Although none of the preprocedural parameters showed significant differences due to the small number of patients, the nonsurviving patients exhibited a trend toward having higher proBNP levels (5100.1 [4131.5–5100.2] vs. 842.5 [132.4–3000.5] ng/dL; P = 0.167), longer intervals between symptom occurrence and surgery (78.0 [24.0–112.5] vs. 4.0 [1.2–10.5] mon; P = 0.217), longer intervals between acute embolism and CTEPH diagnosis (72.0 [24.0–72.0] vs. 12.0 [2.5–36.0] mon; P = 0.236), and longer cardiocirculatory arrest durations (277.0 [212.0–295.0] vs. 210.0 [200.0–233.0] min; P = 0.242).

The median postoperative SPAP in echocardiography differed significantly between the nonsurviving and surviving patients (70.5 [60.3–70.5] vs. 30.5 [25.4–35.6] mm Hg; P = 0.017).

Balloon pulmonary angioplasty group

Ten (35.7%) patients underwent BPA. The intervention was done in 1 session in 5 (50.0%) patients, 2 sessions in 4 (40.0%), and 6 sessions in 1 (10.0%). Three (30.0%) patients suffered nonmassive hemoptysis, and no death occurred in this group [Table 4].

Medical therapy group

Surgery was not performed in 15 (53.5%) patients because of the patients' refusal or unsuitable anatomies [Table 4]. There were only 5 (17.8%) patients who did not undergo any intervention and just received medical treatment.

Comparison between operated and nonoperated patients

There were no deaths and important complications in the nonoperated group; however, the incidence rates of postprocedural PH (23.1% vs. 91%; P = 0.006) and rehospitalization (10.0% vs. 73.3% [0 vs. 2 times]; P < 0.001) were significantly lower in the operated patients.


The 1-year survival rate among the entire study population was 85.7%. The rate was 100% in the BPA and medical treatment groups. The rate of in-hospital mortality after surgery was 23.1%. Further, the rate of 1-year survival following hospital discharge was 90%.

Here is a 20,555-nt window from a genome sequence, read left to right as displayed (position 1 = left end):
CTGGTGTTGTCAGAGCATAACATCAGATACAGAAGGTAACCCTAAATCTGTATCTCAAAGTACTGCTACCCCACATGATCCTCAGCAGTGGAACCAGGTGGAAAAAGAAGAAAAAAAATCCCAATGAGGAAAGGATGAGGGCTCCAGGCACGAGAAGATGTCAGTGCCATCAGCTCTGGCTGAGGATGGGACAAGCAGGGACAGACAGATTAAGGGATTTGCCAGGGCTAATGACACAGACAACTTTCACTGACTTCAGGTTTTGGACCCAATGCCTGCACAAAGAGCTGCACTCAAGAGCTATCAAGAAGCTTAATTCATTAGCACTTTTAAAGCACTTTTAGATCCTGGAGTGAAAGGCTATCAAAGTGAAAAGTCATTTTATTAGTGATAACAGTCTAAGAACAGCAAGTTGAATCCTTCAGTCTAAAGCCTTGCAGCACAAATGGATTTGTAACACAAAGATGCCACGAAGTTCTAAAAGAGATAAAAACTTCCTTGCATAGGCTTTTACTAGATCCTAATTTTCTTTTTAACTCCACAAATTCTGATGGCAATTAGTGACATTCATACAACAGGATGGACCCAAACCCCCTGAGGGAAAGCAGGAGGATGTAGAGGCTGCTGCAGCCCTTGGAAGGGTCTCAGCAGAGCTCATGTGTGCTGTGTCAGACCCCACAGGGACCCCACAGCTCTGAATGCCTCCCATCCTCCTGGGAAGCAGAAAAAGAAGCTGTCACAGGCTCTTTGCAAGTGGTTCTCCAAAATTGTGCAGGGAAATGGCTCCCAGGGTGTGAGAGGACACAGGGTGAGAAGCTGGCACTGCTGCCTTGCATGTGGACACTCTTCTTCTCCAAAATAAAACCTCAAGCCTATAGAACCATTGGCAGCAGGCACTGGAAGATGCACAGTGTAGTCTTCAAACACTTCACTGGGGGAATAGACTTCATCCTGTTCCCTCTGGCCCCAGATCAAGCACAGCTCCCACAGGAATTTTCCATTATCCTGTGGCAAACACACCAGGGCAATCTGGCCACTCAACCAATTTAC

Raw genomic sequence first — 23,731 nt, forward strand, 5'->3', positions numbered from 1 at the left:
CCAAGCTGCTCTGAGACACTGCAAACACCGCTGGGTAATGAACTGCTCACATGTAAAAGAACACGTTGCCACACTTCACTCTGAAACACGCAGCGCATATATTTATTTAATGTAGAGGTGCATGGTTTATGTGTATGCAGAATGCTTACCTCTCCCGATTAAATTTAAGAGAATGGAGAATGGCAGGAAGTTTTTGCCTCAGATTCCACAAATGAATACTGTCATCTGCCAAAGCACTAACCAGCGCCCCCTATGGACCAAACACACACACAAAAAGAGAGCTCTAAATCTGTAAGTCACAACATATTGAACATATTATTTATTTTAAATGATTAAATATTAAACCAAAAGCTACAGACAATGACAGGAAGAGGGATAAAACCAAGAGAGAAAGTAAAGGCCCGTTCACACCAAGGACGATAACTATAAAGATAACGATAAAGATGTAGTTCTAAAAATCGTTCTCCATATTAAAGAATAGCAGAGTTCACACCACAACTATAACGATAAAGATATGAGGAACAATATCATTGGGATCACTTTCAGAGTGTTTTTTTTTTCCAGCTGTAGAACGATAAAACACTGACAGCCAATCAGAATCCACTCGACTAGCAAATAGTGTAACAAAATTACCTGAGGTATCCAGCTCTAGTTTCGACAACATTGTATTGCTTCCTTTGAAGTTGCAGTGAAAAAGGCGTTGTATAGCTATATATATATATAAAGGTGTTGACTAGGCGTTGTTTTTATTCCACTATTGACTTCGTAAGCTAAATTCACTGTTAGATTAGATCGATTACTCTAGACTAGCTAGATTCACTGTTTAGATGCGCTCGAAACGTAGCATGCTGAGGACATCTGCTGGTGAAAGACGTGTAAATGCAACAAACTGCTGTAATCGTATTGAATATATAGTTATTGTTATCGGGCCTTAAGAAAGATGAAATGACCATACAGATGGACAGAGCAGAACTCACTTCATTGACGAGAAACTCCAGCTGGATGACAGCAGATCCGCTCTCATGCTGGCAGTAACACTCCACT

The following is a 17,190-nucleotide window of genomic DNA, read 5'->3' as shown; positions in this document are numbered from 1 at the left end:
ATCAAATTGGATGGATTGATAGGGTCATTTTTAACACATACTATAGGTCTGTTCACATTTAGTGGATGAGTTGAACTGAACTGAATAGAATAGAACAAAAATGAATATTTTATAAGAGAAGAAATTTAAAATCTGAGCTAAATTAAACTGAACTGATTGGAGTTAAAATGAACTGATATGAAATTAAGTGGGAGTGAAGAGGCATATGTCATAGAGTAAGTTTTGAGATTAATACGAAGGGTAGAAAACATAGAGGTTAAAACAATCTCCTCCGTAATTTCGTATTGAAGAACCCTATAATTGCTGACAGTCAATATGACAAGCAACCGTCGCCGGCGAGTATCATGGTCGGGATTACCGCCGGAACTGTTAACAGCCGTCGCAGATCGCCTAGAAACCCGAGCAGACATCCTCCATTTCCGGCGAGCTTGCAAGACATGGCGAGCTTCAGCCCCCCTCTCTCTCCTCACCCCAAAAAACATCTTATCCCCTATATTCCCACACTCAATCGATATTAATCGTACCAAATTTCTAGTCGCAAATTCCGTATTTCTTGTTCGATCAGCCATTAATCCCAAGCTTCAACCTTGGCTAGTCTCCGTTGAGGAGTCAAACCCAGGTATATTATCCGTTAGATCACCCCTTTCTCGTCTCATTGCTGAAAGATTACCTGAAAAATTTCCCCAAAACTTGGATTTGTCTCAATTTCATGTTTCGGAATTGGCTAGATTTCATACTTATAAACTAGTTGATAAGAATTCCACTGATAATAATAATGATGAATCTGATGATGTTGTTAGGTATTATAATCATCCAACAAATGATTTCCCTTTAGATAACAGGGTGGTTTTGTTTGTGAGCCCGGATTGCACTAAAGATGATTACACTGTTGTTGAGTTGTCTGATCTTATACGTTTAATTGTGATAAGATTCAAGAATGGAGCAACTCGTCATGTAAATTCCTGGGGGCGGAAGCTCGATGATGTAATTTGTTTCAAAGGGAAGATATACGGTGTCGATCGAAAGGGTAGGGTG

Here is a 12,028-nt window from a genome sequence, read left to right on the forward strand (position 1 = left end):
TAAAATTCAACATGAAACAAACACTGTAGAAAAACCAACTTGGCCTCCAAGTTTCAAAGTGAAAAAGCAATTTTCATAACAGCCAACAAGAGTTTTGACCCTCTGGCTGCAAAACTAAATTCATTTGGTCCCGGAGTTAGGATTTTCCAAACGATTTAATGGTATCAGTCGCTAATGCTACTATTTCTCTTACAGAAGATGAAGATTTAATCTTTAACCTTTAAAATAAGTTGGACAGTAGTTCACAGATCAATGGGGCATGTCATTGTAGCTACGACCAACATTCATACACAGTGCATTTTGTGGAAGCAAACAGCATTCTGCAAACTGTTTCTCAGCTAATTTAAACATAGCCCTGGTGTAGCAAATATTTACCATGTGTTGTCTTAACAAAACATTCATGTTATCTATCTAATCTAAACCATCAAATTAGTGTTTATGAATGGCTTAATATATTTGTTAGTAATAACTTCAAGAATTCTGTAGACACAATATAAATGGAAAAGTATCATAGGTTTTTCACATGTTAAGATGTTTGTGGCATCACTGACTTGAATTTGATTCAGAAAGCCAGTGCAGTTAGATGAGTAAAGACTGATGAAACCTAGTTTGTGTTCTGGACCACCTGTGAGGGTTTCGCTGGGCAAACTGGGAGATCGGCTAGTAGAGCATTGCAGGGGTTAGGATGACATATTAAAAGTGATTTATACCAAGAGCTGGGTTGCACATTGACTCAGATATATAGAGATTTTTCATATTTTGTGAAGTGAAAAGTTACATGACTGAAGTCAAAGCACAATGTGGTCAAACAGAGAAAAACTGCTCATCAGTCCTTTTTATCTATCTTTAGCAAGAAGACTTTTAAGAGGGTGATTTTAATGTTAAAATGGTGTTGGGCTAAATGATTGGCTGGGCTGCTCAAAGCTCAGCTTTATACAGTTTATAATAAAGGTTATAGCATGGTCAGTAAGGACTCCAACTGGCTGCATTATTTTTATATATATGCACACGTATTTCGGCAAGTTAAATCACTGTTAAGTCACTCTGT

Discussion Top

This is the first report on the RHC-CTEPH registry, which encompassed 28 patients with a confirmed diagnosis of CTEPH followed for 20.0 (16.2–23.7) months.

Risk factors and patients characterizations

The risk factors of CTEPH are different from those of acute pulmonary embolism, and the prevalence rates of pulmonary embolism vary in different studies: between 40% and 60% in previous studies and from 15% to 33% in Japanese reports.[2] In our study, the frequency of acute embolism and deep-vein thrombosis was 75% and 50%, correspondingly, which chimes in with the latest international registry, reporting a 75% rate for venous thromboembolism.[2] Also concordant with large investigations, our findings showed a 12-month period between the last acute embolism and CTEPH diagnosis.[2]

Comorbidities in our patients included diabetes, chronic kidney disease, chronic obstructive pulmonary disease, obesity, coronary artery disease, hypothyroid, history of hospitalization, and bone fracture. The most frequent risk factor was hypercoagulopathy (43%), which is in agreement with a registry introduced by Delcroix et al.,[4] who reported a rate of 53% for thrombophilia, mostly antiphospholipid A syndrome. Although our sample volume was small, 18% of the study population had antiphospholipid syndrome; other disorders included protein C or S deficiency, systemic lupus, scleroderma, splenectomy, and hormonal disturbances, which have also been reported in previous studies.[2],[4]